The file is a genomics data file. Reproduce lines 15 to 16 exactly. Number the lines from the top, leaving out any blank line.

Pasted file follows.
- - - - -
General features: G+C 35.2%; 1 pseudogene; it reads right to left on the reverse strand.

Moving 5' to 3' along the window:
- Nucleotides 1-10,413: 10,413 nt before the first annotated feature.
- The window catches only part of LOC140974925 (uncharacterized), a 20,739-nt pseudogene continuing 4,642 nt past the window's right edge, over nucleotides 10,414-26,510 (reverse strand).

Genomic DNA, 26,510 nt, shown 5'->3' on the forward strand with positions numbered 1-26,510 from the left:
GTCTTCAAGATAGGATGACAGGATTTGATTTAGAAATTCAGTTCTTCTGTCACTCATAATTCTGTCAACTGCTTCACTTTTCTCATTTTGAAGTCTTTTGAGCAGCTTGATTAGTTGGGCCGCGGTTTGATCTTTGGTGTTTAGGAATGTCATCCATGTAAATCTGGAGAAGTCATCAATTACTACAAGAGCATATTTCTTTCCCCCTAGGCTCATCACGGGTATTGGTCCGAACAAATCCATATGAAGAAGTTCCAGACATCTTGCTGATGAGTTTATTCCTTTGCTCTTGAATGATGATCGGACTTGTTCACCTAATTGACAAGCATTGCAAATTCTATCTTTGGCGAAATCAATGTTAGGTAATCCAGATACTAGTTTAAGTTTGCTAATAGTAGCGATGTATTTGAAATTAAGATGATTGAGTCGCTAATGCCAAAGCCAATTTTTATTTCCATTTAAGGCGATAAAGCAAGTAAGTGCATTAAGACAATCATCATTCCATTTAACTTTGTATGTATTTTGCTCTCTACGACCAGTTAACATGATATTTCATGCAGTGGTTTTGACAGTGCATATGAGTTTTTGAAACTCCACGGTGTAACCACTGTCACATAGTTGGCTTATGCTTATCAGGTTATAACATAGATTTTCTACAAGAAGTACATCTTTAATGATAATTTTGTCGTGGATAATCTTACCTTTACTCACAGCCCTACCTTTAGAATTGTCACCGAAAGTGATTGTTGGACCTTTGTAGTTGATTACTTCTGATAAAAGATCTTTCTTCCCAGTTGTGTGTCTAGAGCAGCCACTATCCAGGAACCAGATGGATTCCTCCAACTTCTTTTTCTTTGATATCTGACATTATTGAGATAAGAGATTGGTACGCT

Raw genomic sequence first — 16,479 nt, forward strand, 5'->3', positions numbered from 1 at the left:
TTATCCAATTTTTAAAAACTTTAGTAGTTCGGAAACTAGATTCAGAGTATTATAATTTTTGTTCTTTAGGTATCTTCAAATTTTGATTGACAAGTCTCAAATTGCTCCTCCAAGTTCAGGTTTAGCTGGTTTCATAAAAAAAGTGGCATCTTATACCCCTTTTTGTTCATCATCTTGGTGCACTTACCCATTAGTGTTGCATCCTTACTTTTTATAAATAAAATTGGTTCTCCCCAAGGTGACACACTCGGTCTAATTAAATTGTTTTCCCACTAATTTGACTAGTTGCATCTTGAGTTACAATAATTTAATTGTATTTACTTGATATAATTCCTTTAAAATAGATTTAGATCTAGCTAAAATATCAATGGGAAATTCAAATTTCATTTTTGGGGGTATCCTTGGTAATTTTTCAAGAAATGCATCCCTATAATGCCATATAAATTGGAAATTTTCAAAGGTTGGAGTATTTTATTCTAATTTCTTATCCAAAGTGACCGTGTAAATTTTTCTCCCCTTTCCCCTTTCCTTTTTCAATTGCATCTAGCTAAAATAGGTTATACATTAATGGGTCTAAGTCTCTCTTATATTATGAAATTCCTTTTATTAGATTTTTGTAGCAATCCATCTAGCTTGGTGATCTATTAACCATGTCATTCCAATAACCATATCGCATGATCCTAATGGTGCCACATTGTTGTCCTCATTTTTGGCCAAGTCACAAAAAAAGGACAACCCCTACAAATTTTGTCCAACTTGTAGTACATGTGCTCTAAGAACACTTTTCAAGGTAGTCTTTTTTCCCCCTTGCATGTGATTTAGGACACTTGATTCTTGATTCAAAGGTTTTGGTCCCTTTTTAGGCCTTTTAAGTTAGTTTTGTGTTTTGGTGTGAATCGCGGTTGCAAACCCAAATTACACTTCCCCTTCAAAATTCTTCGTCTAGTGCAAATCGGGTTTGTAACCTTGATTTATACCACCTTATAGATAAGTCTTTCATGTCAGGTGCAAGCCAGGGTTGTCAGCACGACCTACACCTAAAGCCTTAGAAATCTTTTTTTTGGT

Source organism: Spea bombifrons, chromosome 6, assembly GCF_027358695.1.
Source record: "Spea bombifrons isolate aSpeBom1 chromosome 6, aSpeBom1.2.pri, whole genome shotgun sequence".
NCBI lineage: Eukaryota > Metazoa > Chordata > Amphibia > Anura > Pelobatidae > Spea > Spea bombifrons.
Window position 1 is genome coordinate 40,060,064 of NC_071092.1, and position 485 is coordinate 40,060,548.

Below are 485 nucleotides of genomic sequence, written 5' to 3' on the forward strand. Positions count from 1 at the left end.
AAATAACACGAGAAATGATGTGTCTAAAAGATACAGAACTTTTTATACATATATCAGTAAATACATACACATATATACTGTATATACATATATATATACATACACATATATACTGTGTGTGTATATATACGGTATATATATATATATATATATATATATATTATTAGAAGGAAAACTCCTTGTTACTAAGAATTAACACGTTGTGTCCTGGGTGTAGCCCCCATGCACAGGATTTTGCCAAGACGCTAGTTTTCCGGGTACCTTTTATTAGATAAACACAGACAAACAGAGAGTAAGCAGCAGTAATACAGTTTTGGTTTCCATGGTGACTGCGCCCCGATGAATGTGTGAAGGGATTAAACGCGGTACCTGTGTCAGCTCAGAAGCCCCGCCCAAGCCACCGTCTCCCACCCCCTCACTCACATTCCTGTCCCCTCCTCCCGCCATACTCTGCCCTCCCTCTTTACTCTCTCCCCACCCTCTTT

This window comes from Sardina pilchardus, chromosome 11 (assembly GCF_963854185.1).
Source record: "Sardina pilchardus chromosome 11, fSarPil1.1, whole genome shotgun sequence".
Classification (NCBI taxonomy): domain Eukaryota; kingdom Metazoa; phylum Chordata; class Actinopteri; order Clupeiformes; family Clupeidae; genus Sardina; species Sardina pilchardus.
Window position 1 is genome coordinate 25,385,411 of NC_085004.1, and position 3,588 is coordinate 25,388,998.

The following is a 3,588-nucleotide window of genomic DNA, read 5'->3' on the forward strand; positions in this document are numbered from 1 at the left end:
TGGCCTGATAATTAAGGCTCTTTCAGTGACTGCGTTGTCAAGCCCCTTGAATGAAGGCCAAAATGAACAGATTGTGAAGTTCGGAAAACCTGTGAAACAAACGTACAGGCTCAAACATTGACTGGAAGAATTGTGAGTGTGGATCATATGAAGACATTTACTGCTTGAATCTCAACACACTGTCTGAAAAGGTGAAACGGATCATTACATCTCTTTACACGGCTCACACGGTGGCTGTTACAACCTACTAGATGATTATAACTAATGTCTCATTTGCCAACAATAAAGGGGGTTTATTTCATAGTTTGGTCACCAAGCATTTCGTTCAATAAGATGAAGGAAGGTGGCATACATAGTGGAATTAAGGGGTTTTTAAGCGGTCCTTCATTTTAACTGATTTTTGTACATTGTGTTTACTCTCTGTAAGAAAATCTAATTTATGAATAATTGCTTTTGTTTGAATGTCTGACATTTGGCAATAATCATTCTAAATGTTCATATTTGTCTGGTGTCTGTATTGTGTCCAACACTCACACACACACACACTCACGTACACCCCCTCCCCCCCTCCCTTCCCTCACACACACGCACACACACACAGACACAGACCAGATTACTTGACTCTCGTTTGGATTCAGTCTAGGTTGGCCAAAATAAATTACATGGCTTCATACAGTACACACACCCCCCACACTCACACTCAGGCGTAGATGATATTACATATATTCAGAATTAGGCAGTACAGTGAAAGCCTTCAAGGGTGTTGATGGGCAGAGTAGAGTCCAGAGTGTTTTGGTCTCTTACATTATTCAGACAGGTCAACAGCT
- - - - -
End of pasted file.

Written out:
This window comes from Sardina pilchardus, chromosome 11 (assembly GCF_963854185.1).
Source record: "Sardina pilchardus chromosome 11, fSarPil1.1, whole genome shotgun sequence".